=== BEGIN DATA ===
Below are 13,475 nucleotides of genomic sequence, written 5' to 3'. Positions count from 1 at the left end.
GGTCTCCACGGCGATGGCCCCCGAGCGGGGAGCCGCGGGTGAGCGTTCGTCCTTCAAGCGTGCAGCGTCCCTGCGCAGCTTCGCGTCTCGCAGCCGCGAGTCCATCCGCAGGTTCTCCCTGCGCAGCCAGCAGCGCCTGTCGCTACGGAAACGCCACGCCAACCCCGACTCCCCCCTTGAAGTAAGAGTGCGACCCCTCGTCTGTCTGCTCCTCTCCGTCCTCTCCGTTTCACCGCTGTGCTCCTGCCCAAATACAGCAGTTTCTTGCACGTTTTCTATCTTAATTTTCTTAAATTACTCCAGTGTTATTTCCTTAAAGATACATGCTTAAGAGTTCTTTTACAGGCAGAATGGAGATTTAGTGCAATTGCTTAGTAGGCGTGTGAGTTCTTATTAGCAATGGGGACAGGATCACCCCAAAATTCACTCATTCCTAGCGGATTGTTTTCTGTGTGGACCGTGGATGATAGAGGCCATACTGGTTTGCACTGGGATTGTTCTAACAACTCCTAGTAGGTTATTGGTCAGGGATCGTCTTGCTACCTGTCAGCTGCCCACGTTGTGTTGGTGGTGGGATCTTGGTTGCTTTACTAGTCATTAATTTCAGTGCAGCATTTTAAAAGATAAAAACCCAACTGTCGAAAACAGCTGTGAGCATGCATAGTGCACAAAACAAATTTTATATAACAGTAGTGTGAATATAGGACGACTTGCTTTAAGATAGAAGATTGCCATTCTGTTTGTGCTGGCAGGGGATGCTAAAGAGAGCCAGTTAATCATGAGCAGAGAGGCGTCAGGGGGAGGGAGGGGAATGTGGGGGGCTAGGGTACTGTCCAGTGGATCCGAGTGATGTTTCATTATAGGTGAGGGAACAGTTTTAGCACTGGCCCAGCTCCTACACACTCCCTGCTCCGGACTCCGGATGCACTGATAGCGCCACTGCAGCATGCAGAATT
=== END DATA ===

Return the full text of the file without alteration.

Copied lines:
Below are 13,475 nucleotides of genomic sequence, written 5' to 3'. Positions count from 1 at the left end.
GGTCTCCACGGCGATGGCCCCCGAGCGGGGAGCCGCGGGTGAGCGTTCGTCCTTCAAGCGTGCAGCGTCCCTGCGCAGCTTCGCGTCTCGCAGCCGCGAGTCCATCCGCAGGTTCTCCCTGCGCAGCCAGCAGCGCCTGTCGCTACGGAAACGCCACGCCAACCCCGACTCCCCCCTTGAAGTAAGAGTGCGACCCCTCGTCTGTCTGCTCCTCTCCGTCCTCTCCGTTTCACCGCTGTGCTCCTGCCCAAATACAGCAGTTTCTTGCACGTTTTCTATCTTAATTTTCTTAAATTACTCCAGTGTTATTTCCTTAAAGATACATGCTTAAGAGTTCTTTTACAGGCAGAATGGAGATTTAGTGCAATTGCTTAGTAGGCGTGTGAGTTCTTATTAGCAATGGGGACAGGATCACCCCAAAATTCACTCATTCCTAGCGGATTGTTTTCTGTGTGGACCGTGGATGATAGAGGCCATACTGGTTTGCACTGGGATTGTTCTAACAACTCCTAGTAGGTTATTGGTCAGGGATCGTCTTGCTACCTGTCAGCTGCCCACGTTGTGTTGGTGGTGGGATCTTGGTTGCTTTACTAGTCATTAATTTCAGTGCAGCATTTTAAAAGATAAAAACCCAACTGTCGAAAACAGCTGTGAGCATGCATAGTGCACAAAACAAATTTTATATAACAGTAGTGTGAATATAGGACGACTTGCTTTAAGATAGAAGATTGCCATTCTGTTTGTGCTGGCAGGGGATGCTAAAGAGAGCCAGTTAATCATGAGCAGAGAGGCGTCAGGGGGAGGGAGGGGAATGTGGGGGGCTAGGGTACTGTCCAGTGGATCCGAGTGATGTTTCATTATAGGTGAGGGAACAGTTTTAGCACTGGCCCAGCTCCTACACACTCCCTGCTCCGGACTCCGGATGCACTGATAGCGCCACTGCAGCATGCAGAATT